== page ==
The tub itself was of new design, and became the grandfather of all the bathtubs of today. Thompson had it made by James Cullness, the leading Cincinnati cabinetmaker of those days, and its material was Nicaragua mahogany. It was nearly seven feet long and fully four feet wide. To make it water-tight, the interior was lined with sheet lead, carefully soldered at the joints. The whole contraption weighed about 1,750 pounds, and the floor of the room in which it was placed had to be reinforced to support it. The exterior was elaborately polished.

In this luxurious tub Thompson took two baths on December 20, 1842 — a cold one at 8 a.m. and a warm one some time during the afternoon. The warm water, heated by the kitchen fire, reached a temperature of 105 degrees. On Christmas day, having a party of gentlemen to dinner, he exhibited the new marvel to them and gave an exhibition of its use, and four of them, including a French visitor, Col. Duchanel, risked plunges into it. The next day all Cincinnati — then a town of about 100,000 people — had heard of it, and the local newspapers described it at length and opened their columns to violent discussions of it.

The thing, in fact, became a public matter, and before long there was bitter and double- headed opposition to the new invention, which had been promptly imitated by several other wealthy Cincinnatians. On the one hand it was denounced as an epicurean and obnoxious toy from England, designed to corrupt the democratic simplicity of the Republic, and on the other hand it was attacked by the medical faculty as dangerous to health and a certain inviter of “phthisic, rheumatic fevers, inflammation of the lungs and the whole category of zymotic diseases.” (I quote from the Western Medical Repository of April 23, 1843.)

The noise of the controversy soon reached other cities, and in more than one place medical opposition reached such strength that it was reflected in legislation. Late in 1843, for example, the Philadelphia Common Council considered an ordinance prohibiting bathing between November 1 and March 15, and it failed of passage by but two votes. During the same year the legislature of Virginia laid a tax of $30 a year on all bathtubs that might be set up, and in Hartford, Providence, Charleston and Wilmington (Del.) special and very heavy water rates were levied upon those who had them. Boston, very early in 1845, made bathing unlawful except upon medical advice, but the ordinance was never enforced and in 1862 it was repealed.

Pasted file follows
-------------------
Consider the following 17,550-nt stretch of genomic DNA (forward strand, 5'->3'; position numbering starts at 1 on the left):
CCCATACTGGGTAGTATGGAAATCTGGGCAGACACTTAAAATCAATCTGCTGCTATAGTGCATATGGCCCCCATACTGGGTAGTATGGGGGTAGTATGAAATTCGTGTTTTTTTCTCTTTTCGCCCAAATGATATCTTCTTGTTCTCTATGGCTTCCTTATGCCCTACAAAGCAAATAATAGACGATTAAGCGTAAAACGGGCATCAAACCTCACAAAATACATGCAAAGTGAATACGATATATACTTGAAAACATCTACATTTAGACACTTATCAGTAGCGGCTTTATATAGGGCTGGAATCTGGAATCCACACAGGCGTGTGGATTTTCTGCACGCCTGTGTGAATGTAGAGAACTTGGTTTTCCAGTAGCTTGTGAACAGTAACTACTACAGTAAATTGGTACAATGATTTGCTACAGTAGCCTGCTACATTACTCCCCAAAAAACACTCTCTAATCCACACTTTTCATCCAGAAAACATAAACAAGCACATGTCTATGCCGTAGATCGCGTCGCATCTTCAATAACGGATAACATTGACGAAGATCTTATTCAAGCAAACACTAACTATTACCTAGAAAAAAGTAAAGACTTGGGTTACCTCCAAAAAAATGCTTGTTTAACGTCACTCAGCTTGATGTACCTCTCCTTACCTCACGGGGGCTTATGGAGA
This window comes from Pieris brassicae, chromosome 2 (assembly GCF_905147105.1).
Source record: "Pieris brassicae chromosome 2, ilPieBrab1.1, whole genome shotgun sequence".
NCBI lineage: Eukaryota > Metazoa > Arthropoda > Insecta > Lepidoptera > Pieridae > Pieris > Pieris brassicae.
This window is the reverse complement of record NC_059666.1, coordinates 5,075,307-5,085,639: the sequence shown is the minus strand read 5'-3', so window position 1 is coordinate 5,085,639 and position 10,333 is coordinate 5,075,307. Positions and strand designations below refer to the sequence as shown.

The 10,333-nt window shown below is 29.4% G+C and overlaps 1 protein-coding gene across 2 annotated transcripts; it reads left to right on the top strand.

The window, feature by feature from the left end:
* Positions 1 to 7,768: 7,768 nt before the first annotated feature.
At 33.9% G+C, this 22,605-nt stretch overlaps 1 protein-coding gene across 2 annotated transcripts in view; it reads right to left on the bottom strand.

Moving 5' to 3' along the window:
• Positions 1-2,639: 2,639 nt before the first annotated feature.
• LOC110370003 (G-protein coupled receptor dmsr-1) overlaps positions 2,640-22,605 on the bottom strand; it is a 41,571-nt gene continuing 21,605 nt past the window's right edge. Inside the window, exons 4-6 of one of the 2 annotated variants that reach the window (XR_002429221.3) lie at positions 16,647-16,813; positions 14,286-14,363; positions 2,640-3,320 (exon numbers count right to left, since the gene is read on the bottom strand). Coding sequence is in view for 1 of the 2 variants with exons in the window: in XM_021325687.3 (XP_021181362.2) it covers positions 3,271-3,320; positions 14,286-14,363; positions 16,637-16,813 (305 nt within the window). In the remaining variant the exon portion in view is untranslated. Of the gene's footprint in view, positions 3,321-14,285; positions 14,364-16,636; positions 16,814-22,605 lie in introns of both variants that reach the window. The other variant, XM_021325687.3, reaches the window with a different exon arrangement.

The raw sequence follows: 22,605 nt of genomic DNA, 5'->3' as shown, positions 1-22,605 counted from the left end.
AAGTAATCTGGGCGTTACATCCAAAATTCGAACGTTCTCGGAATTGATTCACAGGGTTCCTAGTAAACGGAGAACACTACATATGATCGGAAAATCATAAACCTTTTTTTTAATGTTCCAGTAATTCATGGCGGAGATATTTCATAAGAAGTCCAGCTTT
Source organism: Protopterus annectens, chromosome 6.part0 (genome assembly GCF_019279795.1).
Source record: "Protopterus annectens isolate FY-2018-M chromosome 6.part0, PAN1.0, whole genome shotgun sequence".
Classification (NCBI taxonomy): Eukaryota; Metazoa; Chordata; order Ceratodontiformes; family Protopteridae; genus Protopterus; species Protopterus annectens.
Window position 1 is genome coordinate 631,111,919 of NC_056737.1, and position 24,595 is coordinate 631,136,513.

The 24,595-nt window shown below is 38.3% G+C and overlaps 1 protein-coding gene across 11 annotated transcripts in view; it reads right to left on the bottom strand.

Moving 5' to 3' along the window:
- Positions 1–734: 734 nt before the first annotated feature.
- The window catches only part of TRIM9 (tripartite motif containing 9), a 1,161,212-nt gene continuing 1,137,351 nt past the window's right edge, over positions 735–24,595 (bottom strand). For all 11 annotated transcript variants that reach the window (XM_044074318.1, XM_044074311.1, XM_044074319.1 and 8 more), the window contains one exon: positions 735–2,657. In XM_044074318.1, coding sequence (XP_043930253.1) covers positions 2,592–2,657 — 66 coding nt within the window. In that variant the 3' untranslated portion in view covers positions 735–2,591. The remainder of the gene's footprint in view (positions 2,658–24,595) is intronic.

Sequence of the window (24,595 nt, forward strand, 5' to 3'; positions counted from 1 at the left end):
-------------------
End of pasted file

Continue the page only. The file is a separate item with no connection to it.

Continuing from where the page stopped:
This legislation, I suspect, had some class feeling in it, for the Thompson bathtub was plainly too expensive to be owned by any save the wealthy; indeed, the common price for installing one in New York in 1845 was $500. Thus the low caste politicians of the time made capital by fulminating against it, and there is even some suspicion of political bias in many of the early medical denunciations. But the invention of the common pine bathtub, lined with zinc, in 1847, cut off this line of attack, and thereafter the bathtub made steady progress.

The zinc tub was devised by John F. Simpson, a Brooklyn plumber, and his efforts to protect it by a patent occupied the courts until 1855. But the decisions were steadily against him, and after 1848 all the plumbers of New York were equipped for putting in bathtubs. According to a writer in the Christian Register for July 17, 1857, the first one in New York was opened for traffic on September 12, 1847, and by the beginning of 1850 there were already nearly 1,000 in use in the big town.

After this medical opposition began to collapse, and among other eminent physicians Dr. Oliver Wendell Holmes declared for the bathtub, and vigorously opposed the lingering movement against it in Boston. The American Medical Association held its annual meeting in Boston in 1849, and a poll of the members in attendance showed that nearly 55 per cent of them now regarded bathing as harmless, and that more than 20 per cent advocated it as beneficial. At its meeting in 1850 a resolution was formally passed giving the imprimatur of the faculty to the bathtub. The homeopaths followed with a like resolution in 1853.

But it was the example of President Millard Fillmore that, even more than the grudging medical approval, gave the bathtub recognition and respectability in the United States. While he was still Vice-President, in March, 1850, he visited Cincinnati on a stumping tour, and inspected the original Thompson tub. Thompson himself was now dead, but his bathroom was preserved by the gentlemen who had bought his house from the estate. Fillmore was entertained in this house and, according to Chamberlain, his biographer, took a bath in the tub. Experiencing no ill effects, he became an ardent advocate of the new invention, and on succeeding to the Presidency at Taylor’s death, July 9, 1850, he instructed his secretary of war, Gen. Charles M. Conrad, to invite tenders for the construction of a bathtub in the White House.

This action, for a moment, revived the old controversy, and its opponents made much of the fact that there was no bathtub at Mount Vernon, or at Monticello, and that all the Presidents and other magnificoes of the past had got along without any such monarchical luxuries. The elder Bennett, in the New York Herald, charged that Fillmore really aspired to buy and install in the White House a porphyry and alabaster bath that had been used by Louis Philippe at Versailles. But Conrad, disregarding all this clamor, duly called for bids, and the contract was presently awarded to Harper & Gillespie, a firm of Philadelphia engineers, who proposed to furnish a tub of thin cast iron, capable of floating the largest man.